As facial features are formed during a very narrow time span around the third week of pregnancy, if the mother was not drinking at that time it is likely the child would have relatively “normal” facial features but could still be as severely neurologically damaged as one whose mother did drink during that time period. The perception that children with the facial dysmorphology are more severely disabled than those without, is extremely misleading and factually wrong. In reality, it is those with invisible disabilities who are most severely compromised and who develop secondary disabilities.

There are more than 60 medical conditions known to be caused by, but not necessarily exclusively by, prenatal exposure to alcohol. Ethanol interacts with over 1000 genes and cell events, including cell signalling, transport and proliferation. Alcohol is a known mutagen.

Prenatal Alcohol Exposure Rates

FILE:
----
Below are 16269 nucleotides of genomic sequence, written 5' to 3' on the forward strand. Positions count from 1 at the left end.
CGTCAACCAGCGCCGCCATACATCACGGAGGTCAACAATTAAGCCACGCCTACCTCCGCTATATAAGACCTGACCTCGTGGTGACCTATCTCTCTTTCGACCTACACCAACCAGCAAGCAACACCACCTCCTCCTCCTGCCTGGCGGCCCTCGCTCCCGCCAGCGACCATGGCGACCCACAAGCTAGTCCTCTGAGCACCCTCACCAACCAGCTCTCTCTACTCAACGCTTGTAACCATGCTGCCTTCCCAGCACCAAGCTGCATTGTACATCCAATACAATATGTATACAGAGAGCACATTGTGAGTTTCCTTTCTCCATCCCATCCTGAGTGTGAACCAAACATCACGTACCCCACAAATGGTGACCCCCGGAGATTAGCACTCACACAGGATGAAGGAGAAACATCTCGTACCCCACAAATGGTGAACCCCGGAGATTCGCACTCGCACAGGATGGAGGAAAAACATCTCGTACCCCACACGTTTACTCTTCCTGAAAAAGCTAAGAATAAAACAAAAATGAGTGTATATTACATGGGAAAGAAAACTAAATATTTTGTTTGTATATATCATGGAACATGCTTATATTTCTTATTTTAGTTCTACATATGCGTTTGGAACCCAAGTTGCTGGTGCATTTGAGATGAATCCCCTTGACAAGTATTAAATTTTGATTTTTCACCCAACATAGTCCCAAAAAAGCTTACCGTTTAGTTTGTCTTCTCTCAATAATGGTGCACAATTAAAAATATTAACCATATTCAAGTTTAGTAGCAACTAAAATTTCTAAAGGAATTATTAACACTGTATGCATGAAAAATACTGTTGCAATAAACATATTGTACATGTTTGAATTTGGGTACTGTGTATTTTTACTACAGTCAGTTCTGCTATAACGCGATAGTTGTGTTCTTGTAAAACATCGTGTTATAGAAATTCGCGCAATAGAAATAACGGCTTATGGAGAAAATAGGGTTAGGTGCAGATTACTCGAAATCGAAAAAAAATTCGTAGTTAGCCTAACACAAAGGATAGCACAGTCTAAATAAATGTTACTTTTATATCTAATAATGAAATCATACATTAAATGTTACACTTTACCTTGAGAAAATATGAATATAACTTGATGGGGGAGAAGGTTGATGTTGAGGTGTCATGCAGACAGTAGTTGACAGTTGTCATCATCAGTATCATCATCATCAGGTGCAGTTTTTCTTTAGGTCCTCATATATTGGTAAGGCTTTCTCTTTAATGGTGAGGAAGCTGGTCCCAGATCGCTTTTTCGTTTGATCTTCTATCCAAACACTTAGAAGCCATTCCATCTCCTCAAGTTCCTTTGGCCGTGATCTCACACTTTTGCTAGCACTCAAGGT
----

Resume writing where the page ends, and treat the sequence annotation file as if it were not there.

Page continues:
Statistics Canada’s Canadian Community Health Survey includes a section on drinking behaviour. They state there is a 95% confidence level in its applicability to the Canadian population. While use of their statistics cannot conclusively identify an individual person as drinking alcohol at a certain rate, in the absence of other information it can identify a probability that an individual has been drinking at a given rate. By using the drinking statistics of females during the fertility years, birth statistics and population statistics, it is possible to identify a probability of exposure to alcohol. On this basis, barring other information being available on a specific individual, there is a 79% probability that a child has been prenatally exposed to alcohol. Further, there is a 37% probability of that child having been exposed to binge drinking of 5+ drinks per occasion, multiple times. In many cases, the exposure would have been in the two or three months before the woman confirmed she was pregnant. However, Meconium FAEE studies show 15% to 18% of pregnant women continue to drink during the final 20 weeks of pregnancy, 4% at elevated levels.